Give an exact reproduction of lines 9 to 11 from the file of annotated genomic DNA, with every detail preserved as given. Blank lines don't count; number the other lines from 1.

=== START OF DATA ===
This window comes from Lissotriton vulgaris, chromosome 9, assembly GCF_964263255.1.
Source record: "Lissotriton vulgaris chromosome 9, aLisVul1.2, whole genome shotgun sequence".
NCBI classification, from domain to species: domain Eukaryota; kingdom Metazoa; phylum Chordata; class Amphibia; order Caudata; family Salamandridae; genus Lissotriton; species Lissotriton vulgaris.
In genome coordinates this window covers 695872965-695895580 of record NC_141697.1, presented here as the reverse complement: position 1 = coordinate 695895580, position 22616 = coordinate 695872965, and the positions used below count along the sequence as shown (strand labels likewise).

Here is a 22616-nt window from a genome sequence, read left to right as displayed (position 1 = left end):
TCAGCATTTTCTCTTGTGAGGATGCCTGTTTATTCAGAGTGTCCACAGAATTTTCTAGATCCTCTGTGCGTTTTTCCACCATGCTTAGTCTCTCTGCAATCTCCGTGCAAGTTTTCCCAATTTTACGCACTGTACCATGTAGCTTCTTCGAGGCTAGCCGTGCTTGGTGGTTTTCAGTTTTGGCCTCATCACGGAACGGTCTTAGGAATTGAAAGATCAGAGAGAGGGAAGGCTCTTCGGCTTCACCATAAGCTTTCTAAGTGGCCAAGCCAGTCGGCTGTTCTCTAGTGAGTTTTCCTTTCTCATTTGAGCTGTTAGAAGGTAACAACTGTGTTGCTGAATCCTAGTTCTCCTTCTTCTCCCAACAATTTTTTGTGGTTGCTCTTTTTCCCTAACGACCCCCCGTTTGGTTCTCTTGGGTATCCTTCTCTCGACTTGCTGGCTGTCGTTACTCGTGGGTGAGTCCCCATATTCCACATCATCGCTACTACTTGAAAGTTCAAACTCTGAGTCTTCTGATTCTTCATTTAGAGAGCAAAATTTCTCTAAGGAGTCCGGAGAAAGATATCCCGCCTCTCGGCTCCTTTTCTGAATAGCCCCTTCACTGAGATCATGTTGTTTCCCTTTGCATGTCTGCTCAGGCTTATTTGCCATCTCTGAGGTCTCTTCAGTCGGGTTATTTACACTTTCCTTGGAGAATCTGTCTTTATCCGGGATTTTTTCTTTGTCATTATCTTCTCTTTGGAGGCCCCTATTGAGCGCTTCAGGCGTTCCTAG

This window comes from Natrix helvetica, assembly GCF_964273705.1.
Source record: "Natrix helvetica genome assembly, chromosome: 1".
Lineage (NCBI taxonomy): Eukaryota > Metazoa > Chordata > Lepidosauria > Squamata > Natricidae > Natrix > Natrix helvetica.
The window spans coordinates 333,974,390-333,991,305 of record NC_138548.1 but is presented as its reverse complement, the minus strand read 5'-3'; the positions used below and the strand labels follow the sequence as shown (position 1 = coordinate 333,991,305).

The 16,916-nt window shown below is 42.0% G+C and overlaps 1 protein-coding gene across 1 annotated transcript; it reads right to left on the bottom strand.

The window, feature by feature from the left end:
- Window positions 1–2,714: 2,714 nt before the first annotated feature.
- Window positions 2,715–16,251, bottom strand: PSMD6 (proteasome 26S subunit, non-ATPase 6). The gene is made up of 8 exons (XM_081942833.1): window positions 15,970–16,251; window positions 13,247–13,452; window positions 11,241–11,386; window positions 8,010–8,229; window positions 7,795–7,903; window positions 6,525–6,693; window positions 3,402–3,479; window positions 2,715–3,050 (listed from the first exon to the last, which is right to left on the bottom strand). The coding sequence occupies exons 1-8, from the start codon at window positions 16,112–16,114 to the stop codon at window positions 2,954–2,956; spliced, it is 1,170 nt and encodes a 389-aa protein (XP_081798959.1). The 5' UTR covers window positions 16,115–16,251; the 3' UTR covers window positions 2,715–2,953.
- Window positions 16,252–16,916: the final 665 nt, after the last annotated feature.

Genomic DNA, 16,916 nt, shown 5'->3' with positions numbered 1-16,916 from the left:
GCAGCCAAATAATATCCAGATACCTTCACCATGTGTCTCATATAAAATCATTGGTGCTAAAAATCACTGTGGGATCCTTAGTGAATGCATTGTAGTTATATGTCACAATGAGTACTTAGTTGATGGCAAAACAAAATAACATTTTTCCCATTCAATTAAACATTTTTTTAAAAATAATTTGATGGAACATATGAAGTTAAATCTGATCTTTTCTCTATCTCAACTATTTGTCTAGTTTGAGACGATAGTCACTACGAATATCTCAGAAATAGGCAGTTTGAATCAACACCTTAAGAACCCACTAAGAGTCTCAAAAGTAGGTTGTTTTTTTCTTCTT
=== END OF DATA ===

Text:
Lineage (NCBI taxonomy): Eukaryota > Metazoa > Chordata > Lepidosauria > Squamata > Natricidae > Natrix > Natrix helvetica.
The window spans coordinates 333,974,390-333,991,305 of record NC_138548.1 but is presented as its reverse complement, the minus strand read 5'-3'; the positions used below and the strand labels follow the sequence as shown (position 1 = coordinate 333,991,305).

The 16,916-nt window shown below is 42.0% G+C and overlaps 1 protein-coding gene across 1 annotated transcript; it reads right to left on the bottom strand.